Possibly the biggest advantage of rubber saddles and bridges in acoustic guitars is that they’ll deliver consistent palm-muted performance. Some beginners don’t know how to perform this technique too well, others may get tired or distracted after prolonged use - no longer. A rubber bridge guitar will always sound as if it was gently palm-muted.

How to Make a Rubber Bridge Guitar

There’s no need to hunt for premade rubber bridges or waste hundreds of dollars on guitars equipped with one since it’s remarkably easy to make a rubber bridge guitar at home. Here’s how:

  1. Get a large block of rubber from any hardware store or online marketplace: The piece doesn’t need to be too large, but buying a big chunk can be good for replacements and backups.
  2. Accurately measure the saddle height of your guitar: First, unstring your guitar and remove the saddle. You’ll later carve the block to match the dimensions of your current bridge, so try to be as precise as possible.
  3. Place the block in the saddle position and run the strings along it: Whittle the rubber block into a more manageable shape if needed. The purpose of this step is to accurately determine where your strings will fall when you replace the current saddle with a rubber one. Place your current bridge against the rubber block and mark string spacings.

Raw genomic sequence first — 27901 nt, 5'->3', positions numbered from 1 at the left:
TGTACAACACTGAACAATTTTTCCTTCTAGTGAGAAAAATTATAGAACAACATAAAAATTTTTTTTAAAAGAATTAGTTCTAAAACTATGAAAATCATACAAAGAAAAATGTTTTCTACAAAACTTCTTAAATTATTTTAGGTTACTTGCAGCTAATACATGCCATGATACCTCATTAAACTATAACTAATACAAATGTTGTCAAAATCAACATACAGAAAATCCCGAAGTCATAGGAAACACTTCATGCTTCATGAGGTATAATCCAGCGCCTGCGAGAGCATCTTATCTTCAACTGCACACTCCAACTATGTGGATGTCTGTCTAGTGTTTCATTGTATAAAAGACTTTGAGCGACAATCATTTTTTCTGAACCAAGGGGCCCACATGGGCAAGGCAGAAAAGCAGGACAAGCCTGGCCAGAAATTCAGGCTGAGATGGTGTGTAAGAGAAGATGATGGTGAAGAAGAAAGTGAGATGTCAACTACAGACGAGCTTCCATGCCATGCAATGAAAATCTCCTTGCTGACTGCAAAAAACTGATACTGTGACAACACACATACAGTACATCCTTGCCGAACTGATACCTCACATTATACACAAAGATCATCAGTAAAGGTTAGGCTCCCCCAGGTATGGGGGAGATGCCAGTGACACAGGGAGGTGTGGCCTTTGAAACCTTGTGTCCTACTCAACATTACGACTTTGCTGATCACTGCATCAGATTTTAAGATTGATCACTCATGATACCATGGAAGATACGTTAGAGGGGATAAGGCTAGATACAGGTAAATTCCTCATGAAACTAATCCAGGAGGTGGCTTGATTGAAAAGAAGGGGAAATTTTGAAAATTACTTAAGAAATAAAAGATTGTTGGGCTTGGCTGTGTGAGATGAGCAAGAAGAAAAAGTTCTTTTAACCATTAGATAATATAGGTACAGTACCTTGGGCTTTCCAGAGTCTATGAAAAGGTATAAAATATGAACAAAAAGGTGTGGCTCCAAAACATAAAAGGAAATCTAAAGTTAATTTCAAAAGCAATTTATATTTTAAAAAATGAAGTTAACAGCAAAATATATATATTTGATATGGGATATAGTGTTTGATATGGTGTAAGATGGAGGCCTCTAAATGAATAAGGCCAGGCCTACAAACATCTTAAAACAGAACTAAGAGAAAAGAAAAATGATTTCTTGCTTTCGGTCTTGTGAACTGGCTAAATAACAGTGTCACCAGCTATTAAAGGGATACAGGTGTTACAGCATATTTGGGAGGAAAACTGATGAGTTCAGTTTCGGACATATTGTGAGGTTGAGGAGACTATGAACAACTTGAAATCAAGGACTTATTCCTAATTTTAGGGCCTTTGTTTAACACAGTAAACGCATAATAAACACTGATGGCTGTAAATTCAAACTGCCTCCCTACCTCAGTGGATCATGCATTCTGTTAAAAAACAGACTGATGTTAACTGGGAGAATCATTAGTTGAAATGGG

4. Use a file to engrave small holes for the strings: You’ll only be digging into the rubber a few millimeters deep, but it’s important not to “drill” too wide. Place your current bridge against the rubber bridge for reference as to how long and deep the engravings should be.
  5. Place the rubber bridge on your guitar: The last part is the simplest. Simply put the rubber bridge back where the old bridge was, re-string your guitar, and make adjustments wherever needed.

Tips & Tricks for Making a Rubber Bridge

  • The main thing you should be focused on is getting the indentations for string spacing right.
  • Don’t drill into your guitar if the rubber bridge is wiggling. If you want to preserve the wood, glue the bridge to a tiny film of plastic or simply carve a slightly larger chunk of rubber. It will only move if you get the saddle height measurements wrong.
  • Experiment with different types of rubber. Each type will give you a slightly different sound.
  • If you’re worried about the aesthetics of your new rubber bridge, cut out the unnecessary parts and use sandpaper to fine-tune it to the desired shape.
  • Note that your guitar’s action might be slightly different when using a bridge made of rubber. The quickest way to change this (if your old saddle was your main way of tuning the action) is to simply reposition the rubber bridge along the length of the strings until you get satisfactory results.


At the end of the day, rubber bridges can be considered good because players can more flexibly approach the way they’re making music.

Whether you want to ensure your recordings are tamer or simply want your audience to better hear your licks during live shows, you can rely on a rubber bridge to get you where you want to go.